Small Business Assistance Corporation, Plaintiff-counter Defendant-appellee-cross-appellant, v. Clear Channel Broadcasting, Inc.; Bill Struck; Jim Paul, Defendants-counter Claimants-appellants-cross-appellees,john Candelaria, Defendant-appellant-cross-appellee, 210 F.3d 278 (5th Cir. 2000)Annotate this Case
Appeal from the United States District Court for the Western District of Texas, San Antonio
Before REYNALDO G. GARZA, HIGGINBOTHAM, and BENAVIDES, Circuit Judges.
BENAVIDES, Circuit Judge:
Appellants-cross-appellees Clear Channel Broadcasting, Inc., Bill Struck, Jim Paul, and John Candelaria (collectively "Clear Channel") appeal from a jury verdict in favor of appellee-cross-appellant Small Business Assistance Corp. ("SBAC") on its claims of trademark infringement under that Lanham Act and tortious interference with prospective economic advantage. Upon consideration of the parties' briefs and argument on appeal, as well as a review of the record, we reverse the judgment with respect to both claims and render judgment on both claims in favor of Clear Channel.
Clear Channel contends, and we agree, that the infringement claim must fail because the allegedly infringing mark, "Summer Jam," was generic. The testimony and record evidence lead to the inescapable conclusion that "Summer Jam" is a generic term for a musical concert occurring during the summer months. Therefore, "Summer Jam" cannot infringe SBAC's mark, "Uncle Sam Jam." A trademark cannot be infringed by the generic term for the product it designates. See American Cyanamid Corp. v. Connaught Lab., Inc., 800 F.2d 306, 307 (2d Cir. 1986) ("A trademark holder cannot appropriate generic . . . terms for its exclusive use, and a trademark infringement finding thus cannot be based on the use of a generic . . . term [.]"); Dranoff-Perlstein Assocs. v. Sklar, 967 F.2d 852, 861 (3d Cir. 1992) (same). This is true even if consumers are confused by a competitor's use of a generic term. See Society of Fin.Exam'rs v. National Ass'n of Certified Fraud Exam'rs, Inc., 41 F.3d 223, 225 (5th Cir. 1995) ("Even total confusion, however, is irrelevant if 'CFE' constitutes a 'generic' mark."). Accordingly, the lower court's determination that "Summer Jam" was not generic is unsupported by the record and must be reversed.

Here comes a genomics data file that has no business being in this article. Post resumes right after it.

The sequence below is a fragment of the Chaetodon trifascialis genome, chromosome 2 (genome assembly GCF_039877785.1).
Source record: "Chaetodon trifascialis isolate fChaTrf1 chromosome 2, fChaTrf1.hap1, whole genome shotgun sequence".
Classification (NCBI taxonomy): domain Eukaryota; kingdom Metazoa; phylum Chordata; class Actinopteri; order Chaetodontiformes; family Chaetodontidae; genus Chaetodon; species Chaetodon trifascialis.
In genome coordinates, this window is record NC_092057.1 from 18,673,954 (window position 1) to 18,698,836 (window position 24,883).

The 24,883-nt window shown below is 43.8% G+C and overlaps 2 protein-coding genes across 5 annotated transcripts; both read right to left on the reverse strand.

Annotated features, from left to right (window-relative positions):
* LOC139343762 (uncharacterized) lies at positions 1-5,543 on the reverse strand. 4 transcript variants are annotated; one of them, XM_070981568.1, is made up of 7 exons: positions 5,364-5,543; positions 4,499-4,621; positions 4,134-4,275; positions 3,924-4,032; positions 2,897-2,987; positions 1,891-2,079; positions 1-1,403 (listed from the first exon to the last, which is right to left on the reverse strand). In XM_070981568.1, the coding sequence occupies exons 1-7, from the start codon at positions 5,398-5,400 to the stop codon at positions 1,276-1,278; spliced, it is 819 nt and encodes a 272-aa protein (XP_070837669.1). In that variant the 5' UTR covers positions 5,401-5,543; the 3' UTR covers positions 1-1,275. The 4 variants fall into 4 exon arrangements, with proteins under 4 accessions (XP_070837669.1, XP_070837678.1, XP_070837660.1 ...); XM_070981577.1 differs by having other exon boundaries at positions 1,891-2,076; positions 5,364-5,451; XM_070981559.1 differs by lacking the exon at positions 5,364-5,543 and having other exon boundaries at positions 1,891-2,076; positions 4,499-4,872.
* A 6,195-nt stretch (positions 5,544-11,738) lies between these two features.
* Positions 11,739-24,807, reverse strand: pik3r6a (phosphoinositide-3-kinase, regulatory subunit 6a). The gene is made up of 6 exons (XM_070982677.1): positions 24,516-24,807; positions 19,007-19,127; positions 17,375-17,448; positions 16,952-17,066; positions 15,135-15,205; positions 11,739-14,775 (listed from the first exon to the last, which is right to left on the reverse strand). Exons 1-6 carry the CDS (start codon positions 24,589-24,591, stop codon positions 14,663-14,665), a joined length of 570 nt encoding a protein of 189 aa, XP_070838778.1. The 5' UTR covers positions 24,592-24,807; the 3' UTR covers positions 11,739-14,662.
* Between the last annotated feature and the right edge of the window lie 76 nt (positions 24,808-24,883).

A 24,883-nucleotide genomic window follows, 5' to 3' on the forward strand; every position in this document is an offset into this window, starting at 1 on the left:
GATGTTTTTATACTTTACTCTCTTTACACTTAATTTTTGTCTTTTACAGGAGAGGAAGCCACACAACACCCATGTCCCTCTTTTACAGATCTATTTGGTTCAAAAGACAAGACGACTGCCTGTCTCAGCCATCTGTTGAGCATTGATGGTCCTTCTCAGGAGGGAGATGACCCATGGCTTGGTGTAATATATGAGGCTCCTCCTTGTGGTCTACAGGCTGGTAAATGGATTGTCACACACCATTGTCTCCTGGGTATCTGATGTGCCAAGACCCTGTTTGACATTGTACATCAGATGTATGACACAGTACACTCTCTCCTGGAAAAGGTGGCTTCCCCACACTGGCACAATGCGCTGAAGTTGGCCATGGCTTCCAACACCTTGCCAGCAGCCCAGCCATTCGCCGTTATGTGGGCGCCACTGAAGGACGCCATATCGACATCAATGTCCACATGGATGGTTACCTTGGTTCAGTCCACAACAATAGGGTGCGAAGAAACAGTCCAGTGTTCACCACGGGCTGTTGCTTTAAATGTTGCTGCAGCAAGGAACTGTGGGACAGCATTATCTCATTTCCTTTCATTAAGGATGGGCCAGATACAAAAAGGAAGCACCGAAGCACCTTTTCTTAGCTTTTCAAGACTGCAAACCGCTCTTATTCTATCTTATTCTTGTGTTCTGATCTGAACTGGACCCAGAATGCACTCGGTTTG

Because we conclude that SBAC's Lanham Act claim fails, we need not address the issues of abandonment, fraudulent registration, additional attorney's fees, or prejudgment interest on the trademark infringement recovery amount. However, we must vacate both the $78,000 award for trademark infringement and the $27,650 award of attorneys' fees under the Lanham Act.
With respect to the claim for tortious interference with prospective economic advantage, we reverse the award of all damages as to all defendants in the case. We agree with Clear Channel that no evidence supports the damages element of a tortious interference claim.1 At best, SBAC's proof on this issue was speculative. SBAC simply was unable to demonstrate that any of the egregious behaviors2 alleged to be tortious caused any economic damage with respect to the 1996 Uncle Sam Freedom Festival.3 Though SBAC suffered $23,000 in losses on the 1996 Uncle Sam Freedom Festival, the record does not support attributing that loss to Clear Channel's actions.4 Even were we not to consider the 1996 Uncle Sam Freedom Festival to be a start-up venture, SBAC's evidence of lost profits would still be too speculative to support recovery. Since SBAC lost $23,000 on its 1996 concert, none of which losses was attributable to Clear Channel's conduct-all of which was committed prior to and related to the1996 Uncle Sam Freedom Festival-the projection of lost profits for the years after 1996 constitutes speculative evidence, not just as to SBAC's projected profits, but also that such losses of profits were attributable to Clear Channel's behavior. We therefore reverse the tortious interference damages award inthe amount of $1,045,800 against Clear Channel, the $199,700 award against John Candelaria, the $274,700 award against Bill Struck, and the $25,900 award against Jim Paul.